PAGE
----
We’re already planning a full slate of stories for 2019. You can sign up here to be alerted when new stories are published. In the meantime, take a look at what we dove into in 2018:
At the confluence of the San Joaquin and Tuolumne rivers, a few
miles west of Modesto, work crews removed or broke several
miles of levee last spring and replanted the land with tens of
thousands of native sapling trees and shrubs. It’s part
of a growing emphasis on reconnecting floodplains to
rivers so they can absorb floodwaters. This shift in
methodology marks a U-turn from past reliance on levees to
protect cities and towns.
The growing leadership of women in water. The Colorado River’s
persistent drought and efforts to sign off on a plan to avert
worse shortfalls of water from the river. And in California’s
Central Valley, promising solutions to vexing water resource
challenges. Catch up on these stories and more in Western
Water Year in Review.
Last month, the U.S. Bureau of Land Management released a
scoping report on hydraulic fracturing for oil and gas
development on approximately 400,000 acres of BLM-administered
public land and 1.2 million acres of federal mineral estate
lands on tribal and privately held lands in Fresno, Kern,
Kings, Madera, San Luis Obispo, Santa Barbara, Tulare and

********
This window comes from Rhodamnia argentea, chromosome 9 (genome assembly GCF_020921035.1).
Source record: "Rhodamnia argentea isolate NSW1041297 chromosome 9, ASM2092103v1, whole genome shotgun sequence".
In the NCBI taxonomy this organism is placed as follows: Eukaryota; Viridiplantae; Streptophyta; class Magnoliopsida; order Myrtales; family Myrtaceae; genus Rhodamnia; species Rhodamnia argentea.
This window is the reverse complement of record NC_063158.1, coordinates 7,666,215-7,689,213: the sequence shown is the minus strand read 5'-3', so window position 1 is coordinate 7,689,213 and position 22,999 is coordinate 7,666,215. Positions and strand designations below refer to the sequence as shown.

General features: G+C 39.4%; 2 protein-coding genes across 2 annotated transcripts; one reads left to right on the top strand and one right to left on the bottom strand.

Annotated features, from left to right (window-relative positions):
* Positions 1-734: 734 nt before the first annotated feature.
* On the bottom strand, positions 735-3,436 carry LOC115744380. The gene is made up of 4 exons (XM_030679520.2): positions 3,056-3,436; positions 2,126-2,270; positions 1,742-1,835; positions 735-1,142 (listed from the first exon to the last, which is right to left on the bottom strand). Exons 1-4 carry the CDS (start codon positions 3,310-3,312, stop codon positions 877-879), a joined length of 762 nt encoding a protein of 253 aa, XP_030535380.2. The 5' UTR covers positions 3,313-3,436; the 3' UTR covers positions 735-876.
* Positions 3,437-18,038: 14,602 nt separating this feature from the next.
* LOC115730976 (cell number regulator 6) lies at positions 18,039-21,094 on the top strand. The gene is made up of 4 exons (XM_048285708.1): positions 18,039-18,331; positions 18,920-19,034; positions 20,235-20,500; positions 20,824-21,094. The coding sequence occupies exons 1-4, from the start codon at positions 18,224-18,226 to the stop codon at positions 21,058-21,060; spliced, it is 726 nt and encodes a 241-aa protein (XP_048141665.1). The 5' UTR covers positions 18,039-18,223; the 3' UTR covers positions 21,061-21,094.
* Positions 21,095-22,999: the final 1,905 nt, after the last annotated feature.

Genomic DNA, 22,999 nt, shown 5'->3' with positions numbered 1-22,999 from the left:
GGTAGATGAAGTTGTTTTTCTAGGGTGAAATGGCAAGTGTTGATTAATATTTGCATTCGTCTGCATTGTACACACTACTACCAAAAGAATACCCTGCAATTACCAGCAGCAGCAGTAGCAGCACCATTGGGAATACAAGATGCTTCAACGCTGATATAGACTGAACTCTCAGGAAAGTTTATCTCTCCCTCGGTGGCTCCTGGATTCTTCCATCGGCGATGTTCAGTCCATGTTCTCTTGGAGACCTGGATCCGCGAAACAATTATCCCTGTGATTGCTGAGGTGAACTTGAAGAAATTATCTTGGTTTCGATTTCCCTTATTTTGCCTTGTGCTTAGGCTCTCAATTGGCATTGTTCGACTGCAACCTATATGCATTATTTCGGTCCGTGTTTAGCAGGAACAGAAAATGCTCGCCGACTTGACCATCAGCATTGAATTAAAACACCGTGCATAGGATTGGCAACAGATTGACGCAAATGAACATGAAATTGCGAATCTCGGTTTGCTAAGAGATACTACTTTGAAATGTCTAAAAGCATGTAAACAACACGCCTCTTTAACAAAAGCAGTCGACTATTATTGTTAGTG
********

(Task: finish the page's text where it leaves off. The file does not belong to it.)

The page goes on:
At the Groundwater Resources Association’s Western Groundwater
Congress, a panel of experts discussed emerging issues as
agencies work to develop their plans to comply with the
Sustainable Groundwater Management Act, which became law in
California in 2014.
Some drinking-water wells on the northeast side of Madera
are being idled or abandoned because of fluctuating water
levels and significant plumes of groundwater contamination by
the agricultural chemical DBCP, a powerful pesticide suspected
to cause sterility and cancer.
The tenth annual performance report evaluates what the
state water boards do and how the environment is responding to
its actions. The report presents numerous performance
measures for specific outputs and outcomes.
The USDA estimates gross cash receipts for the dairy industry
to be down 9 percent from the previous year but estimates
poultry receipts to be 7 percent higher. After several years of
strong production, gross receipts for tree fruit and nuts are
expected to be slightly lower. Likewise, vegetable gross
receipts are expected to be down slightly, though consumption